In the COVID-19 response, partnerships are essential to reach underserved communities, maximize resources, reduce duplication of efforts, and improve the delivery of culturally- and linguistically-appropriate services and resources. It is essential to draw on community strengths and trusted community networks to respond effectively to COVID-19 and to longstanding health inequities made worse by the pandemic. Collaboration allows limited federal, state, and local resources to be targeted and allocated to areas that need the resources most. As vaccine allocation includes a larger proportion of the population, understanding and overcoming challenges to vaccination experienced by different communities is essential to ensuring equitable vaccine implementation. Refugee, immigrant, and migrant (RIM) communities are at risk of being excluded from many vaccination opportunities due to various pre-existing barriers related to cultural and linguistic factors, challenges with accessing healthcare, limited transportation options, and a well-founded lack of trust in government organizations.
Reaching Communities Through Referrals
Referral networks are a way to get refugee, immigrant, and migrant communities connected to resources such as social support services while under quarantine, or access to COVID-19 vaccines. These networks are a way to provide direct services to a community disproportionately affected by the pandemic. For example, once a client tests positive for COVID-19 and an initial call is made for outreach, the client is also asked about what social support services they may need during that time whether clients need access to food or need someone to pick up their prescriptions. After the client indicates what services are needed, a referral is generated listing what the client needs, which is then sent to a greater staff email directory. Providers that are already subcontracted with the state are connected with the client to administer the resources. Social support services are rendered to clients through organizations that are culturally and linguistically appropriate. By expanding referral networks and integrating organizations with local refugee, immigrant, and migrant communities, organizations are better able to have resources and build capacity to support their own communities for the future.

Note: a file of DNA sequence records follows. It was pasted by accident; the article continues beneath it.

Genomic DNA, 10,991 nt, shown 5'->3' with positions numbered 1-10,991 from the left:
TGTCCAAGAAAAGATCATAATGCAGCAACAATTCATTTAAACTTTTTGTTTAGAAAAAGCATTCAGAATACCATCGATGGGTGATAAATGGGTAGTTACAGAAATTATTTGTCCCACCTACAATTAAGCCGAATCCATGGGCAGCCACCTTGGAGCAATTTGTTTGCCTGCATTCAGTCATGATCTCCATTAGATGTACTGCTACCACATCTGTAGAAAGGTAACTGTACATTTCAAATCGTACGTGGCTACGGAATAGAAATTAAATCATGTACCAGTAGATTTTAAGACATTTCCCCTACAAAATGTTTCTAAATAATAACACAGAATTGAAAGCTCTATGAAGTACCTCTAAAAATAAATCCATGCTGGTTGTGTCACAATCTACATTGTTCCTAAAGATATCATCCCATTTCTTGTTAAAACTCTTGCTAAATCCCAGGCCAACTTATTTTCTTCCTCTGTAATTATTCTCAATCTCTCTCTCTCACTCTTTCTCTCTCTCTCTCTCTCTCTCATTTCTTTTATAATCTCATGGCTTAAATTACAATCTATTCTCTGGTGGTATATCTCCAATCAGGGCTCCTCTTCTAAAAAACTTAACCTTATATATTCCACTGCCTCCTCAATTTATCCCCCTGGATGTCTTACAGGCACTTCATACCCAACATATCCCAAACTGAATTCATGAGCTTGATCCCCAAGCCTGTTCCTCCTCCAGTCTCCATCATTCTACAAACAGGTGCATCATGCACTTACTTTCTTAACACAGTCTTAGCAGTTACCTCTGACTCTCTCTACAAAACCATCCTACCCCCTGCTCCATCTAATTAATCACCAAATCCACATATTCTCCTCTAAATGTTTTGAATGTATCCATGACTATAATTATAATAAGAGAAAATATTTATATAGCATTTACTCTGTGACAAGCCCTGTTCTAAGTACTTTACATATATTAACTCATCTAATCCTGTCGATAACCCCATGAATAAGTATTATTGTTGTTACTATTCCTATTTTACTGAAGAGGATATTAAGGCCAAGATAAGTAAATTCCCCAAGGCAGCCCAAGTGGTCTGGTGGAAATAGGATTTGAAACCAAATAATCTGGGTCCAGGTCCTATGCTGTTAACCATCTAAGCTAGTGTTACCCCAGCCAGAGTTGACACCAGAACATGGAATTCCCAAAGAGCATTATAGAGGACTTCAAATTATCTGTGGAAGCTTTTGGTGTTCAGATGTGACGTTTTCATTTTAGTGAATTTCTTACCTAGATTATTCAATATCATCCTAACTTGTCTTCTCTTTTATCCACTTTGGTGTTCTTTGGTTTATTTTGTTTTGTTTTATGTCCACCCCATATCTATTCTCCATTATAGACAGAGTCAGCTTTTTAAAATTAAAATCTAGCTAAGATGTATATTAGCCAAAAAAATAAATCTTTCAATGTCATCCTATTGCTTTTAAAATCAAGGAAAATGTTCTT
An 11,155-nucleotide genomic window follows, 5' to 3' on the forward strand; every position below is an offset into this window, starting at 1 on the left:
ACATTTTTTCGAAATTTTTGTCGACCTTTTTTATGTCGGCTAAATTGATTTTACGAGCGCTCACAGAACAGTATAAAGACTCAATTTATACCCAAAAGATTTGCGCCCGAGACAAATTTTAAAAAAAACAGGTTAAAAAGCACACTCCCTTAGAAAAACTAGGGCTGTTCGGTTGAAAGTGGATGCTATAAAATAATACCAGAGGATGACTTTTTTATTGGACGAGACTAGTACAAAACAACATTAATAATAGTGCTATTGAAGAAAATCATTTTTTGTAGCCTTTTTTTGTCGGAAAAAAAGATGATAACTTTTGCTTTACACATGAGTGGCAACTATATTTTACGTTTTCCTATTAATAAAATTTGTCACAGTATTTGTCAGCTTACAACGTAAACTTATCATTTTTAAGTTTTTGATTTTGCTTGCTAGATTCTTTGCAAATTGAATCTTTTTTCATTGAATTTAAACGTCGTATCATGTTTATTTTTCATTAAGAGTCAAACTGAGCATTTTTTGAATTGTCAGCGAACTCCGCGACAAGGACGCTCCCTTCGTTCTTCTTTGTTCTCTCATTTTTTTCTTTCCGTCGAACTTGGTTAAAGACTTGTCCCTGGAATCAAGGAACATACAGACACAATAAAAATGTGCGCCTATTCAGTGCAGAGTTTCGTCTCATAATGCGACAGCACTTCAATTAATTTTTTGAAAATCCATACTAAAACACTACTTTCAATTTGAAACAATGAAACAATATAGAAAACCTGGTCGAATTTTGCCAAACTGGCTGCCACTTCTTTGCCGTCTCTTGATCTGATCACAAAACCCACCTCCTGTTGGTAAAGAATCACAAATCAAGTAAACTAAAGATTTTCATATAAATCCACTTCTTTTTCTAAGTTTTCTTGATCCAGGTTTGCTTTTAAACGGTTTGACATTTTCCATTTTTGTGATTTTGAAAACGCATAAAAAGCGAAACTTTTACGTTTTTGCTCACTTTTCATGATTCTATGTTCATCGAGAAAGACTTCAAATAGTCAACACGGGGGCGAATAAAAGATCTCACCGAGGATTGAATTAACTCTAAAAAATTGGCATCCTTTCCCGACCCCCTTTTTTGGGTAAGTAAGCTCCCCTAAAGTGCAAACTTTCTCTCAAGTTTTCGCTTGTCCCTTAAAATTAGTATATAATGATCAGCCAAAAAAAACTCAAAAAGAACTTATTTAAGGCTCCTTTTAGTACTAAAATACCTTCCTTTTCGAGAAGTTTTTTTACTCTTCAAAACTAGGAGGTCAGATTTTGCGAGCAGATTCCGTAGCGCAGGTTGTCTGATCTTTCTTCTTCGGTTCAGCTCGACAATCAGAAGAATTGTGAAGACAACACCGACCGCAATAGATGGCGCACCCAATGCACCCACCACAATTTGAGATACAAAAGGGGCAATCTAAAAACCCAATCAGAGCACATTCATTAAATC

Referral Networks in Maine
In Maine, the Maine Immigrants’ Rights Coalition, a coalition of 77 organizations across the state of Maine working to improve the lives of immigrants, and collaborating on advocacy work, is utilizing referral networks to provide direct services for refugee, immigrant, and migrant communities as well as increase access for COVID-19 vaccines. In collaboration with the state, Maine Department of Health and Human Services (DHHS), mainstream community action agencies, and immigrant-led community-based organizations, the state-wide referral system connects any community member in quarantine or isolation with social services. This support includes providing cultural brokering services, distributing PPE, unemployment & financial support, housing assistance, delivering culturally-appropriate food, conducting outreach and prevention education, and language support. Particularly for non-English speaking individuals, the system allows them to access culturally and linguistically-sensitive support from trusted community health workers and cultural brokers.
This system has also been adapted to meet COVID-19 testing and emerging vaccination needs especially for homebound individuals, and for registering for appointments. Healthcare providers blocked off certain times on their schedule and allocated specific doses for clients. This information would then be communicated to the greater referral network of community-based organizations who would seek out clients to fill these slots. By creating these specific blocks, the community was able to better anticipate the need for services such as interpreters, transportation, and cultural brokers subsequently reducing barriers to vaccine access that specifically impact the New Mainer community.
This robust collaborative of community-based organizations includes: